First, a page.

Is there any light at the end of the tunnel that is this summer?
When I decided to go into horticulture as a job as well as a hobby, the allure of being outside was an important factor. The thought that I could store up as much sunlight as possible during nine or ten months of work each year, enough to see me through the dark of midwinter, was hugely appealing. For too many years I had travelled to and from work in the semi-darkness, only to spend the daylight hours indoors, under artificial lights. And in the months of GMT that often meant seeing precious little sunshine from one week to the next. None of which was good for me.
This spring and summer were supposed to be the start of a new dispensation, one in which the rhythms and cycles of nature would have a daily impact on me. No longer would I be insulated or cocooned from the natural world of weather and seasons, but they would start to dictate my working (and non-working) life to an unprecedented degree.
Well, of course, that has happened. But not in the way I imagined. Yes, I have become completely immersed in the changing seasons and the fickleness of the weather, a slave to the forecasts and the barometer. However, this has coincided with the most unpleasant and unforgiving spell of spring/summer weather I can remember. Low light levels and overcast gloom have predominated for weeks now, to say nothing of the persistent rain. I find myself suffering from what I can only call summer-SAD. And the cure, getting out into a garden – mine or a client’s – and working, is frequently denied to me by the cause. I don’t mind working in the rain: but there is little pleasure to be had in it, huddled in waterproofs, head down towards the soil, no sun on one’s back. Seeds planted early to steal a march on the season perished long ago in the wet, cold soil. Plants remain stunted and unhappy because of the lack of light and warmth. Those that have done well have suffered a battering at the hands of torrential rain and blustery wind for weeks.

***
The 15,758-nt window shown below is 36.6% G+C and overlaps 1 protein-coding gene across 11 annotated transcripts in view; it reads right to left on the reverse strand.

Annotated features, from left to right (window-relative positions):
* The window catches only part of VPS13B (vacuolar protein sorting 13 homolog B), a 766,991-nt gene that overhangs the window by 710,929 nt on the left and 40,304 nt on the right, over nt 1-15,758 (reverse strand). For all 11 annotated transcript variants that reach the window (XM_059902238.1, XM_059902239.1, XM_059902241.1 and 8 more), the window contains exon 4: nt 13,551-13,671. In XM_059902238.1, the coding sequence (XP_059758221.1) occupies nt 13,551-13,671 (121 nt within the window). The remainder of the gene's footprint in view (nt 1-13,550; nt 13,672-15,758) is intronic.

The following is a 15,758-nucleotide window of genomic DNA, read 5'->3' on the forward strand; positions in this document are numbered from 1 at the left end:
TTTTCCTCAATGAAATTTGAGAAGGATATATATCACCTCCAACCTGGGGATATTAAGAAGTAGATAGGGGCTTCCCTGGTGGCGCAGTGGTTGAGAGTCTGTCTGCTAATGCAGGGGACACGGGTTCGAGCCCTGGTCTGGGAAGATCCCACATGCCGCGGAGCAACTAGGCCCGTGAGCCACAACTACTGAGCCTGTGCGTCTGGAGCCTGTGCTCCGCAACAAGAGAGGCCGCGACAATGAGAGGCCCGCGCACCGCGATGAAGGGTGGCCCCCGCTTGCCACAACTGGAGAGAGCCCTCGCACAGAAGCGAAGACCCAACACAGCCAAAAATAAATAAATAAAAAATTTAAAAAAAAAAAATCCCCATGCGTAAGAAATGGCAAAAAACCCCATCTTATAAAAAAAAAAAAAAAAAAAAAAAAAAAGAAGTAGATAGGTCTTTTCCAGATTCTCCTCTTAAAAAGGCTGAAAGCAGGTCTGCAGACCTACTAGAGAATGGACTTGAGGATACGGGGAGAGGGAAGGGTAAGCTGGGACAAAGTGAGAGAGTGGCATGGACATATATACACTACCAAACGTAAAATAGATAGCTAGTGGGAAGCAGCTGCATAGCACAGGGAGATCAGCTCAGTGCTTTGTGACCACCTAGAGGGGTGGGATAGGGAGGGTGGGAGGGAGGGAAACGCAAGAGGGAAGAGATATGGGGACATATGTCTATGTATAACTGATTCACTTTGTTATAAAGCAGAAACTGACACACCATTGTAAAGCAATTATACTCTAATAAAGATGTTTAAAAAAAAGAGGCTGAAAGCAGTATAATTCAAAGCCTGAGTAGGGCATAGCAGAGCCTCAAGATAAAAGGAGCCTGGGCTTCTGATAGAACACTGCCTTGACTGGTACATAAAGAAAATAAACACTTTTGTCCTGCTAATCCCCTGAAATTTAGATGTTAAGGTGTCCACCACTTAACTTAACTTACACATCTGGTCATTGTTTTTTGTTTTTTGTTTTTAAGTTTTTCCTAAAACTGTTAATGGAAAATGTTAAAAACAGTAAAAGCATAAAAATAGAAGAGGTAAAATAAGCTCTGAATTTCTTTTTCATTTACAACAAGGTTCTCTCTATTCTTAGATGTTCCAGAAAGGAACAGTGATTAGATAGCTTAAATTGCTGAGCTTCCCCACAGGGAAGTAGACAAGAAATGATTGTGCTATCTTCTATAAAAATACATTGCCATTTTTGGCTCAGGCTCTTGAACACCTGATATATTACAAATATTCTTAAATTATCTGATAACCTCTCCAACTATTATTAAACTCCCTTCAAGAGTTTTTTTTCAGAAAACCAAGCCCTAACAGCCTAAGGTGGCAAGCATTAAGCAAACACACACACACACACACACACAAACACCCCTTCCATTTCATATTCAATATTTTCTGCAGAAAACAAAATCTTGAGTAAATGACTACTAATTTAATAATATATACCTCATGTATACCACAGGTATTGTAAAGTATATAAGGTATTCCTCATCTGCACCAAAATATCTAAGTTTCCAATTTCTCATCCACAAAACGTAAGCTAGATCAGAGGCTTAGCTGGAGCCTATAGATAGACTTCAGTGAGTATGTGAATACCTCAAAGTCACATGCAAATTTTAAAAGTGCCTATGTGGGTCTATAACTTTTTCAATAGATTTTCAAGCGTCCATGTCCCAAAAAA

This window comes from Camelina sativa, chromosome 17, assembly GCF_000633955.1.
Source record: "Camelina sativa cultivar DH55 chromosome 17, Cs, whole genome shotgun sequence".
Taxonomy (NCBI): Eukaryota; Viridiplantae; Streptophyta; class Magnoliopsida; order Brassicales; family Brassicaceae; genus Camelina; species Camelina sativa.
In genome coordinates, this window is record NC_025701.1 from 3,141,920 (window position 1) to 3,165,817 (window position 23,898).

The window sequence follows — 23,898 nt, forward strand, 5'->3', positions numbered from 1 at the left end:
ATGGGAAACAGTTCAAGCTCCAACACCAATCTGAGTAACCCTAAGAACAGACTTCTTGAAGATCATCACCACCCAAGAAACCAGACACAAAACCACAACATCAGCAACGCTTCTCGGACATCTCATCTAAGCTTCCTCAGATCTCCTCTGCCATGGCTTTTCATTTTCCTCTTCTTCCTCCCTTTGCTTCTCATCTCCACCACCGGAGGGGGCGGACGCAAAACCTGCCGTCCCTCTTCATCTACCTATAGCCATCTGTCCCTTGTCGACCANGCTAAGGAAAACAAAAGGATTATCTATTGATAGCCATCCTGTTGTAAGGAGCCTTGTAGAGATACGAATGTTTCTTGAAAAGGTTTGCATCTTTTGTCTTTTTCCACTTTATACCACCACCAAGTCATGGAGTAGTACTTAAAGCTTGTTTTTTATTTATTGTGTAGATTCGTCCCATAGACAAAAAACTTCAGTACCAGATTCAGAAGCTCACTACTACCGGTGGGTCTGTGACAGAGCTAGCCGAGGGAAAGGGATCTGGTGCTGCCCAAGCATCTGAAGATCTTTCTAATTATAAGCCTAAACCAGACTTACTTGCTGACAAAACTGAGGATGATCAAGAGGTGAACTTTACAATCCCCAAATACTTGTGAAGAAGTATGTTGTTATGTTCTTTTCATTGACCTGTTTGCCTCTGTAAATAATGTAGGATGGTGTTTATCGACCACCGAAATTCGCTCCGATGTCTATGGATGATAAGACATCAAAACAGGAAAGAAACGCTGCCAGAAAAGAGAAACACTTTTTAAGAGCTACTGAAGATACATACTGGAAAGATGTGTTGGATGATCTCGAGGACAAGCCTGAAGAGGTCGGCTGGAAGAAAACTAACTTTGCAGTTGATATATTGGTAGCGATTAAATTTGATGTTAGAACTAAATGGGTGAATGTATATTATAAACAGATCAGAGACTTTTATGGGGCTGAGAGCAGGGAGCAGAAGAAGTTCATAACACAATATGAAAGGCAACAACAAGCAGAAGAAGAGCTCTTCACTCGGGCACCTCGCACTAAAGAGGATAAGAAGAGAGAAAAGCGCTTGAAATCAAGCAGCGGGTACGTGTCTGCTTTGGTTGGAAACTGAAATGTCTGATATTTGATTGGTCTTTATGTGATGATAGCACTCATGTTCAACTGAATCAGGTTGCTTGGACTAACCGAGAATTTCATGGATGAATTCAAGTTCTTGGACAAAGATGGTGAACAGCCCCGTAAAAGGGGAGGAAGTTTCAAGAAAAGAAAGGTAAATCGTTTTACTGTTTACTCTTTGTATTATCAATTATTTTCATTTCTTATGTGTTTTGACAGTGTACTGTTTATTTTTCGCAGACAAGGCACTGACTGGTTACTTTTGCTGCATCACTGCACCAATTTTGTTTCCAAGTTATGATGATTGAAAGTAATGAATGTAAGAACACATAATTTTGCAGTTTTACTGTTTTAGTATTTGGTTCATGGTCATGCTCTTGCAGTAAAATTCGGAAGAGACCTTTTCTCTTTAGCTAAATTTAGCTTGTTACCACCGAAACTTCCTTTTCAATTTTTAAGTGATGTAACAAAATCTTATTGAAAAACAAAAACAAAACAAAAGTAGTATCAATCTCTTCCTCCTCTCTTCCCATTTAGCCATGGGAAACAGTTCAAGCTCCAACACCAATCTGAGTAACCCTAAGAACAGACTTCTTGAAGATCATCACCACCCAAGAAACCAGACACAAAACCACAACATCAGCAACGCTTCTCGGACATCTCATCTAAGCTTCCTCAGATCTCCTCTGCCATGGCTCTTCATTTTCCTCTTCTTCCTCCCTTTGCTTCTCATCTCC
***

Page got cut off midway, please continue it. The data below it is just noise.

How low are my sunlight-batteries going to be come the end of the year, I ask myself anxiously? If I go into the winter in deficit, how much of a lux-deficit can I sustain? I can only hope that the remaining summer will improve, and that we may experience a sunny August/September (even October?), the sort of late summer weather we have had in a few recent years.
And yet I am still optimistic and positive about being a gardener. There is nothing like it, and I am as happy as I have ever been. If I can handle this summer, I tell myself, anything approaching a ‘normal’ year will be (in Raymond Carver’s lovely phrase) ‘pure gravy’.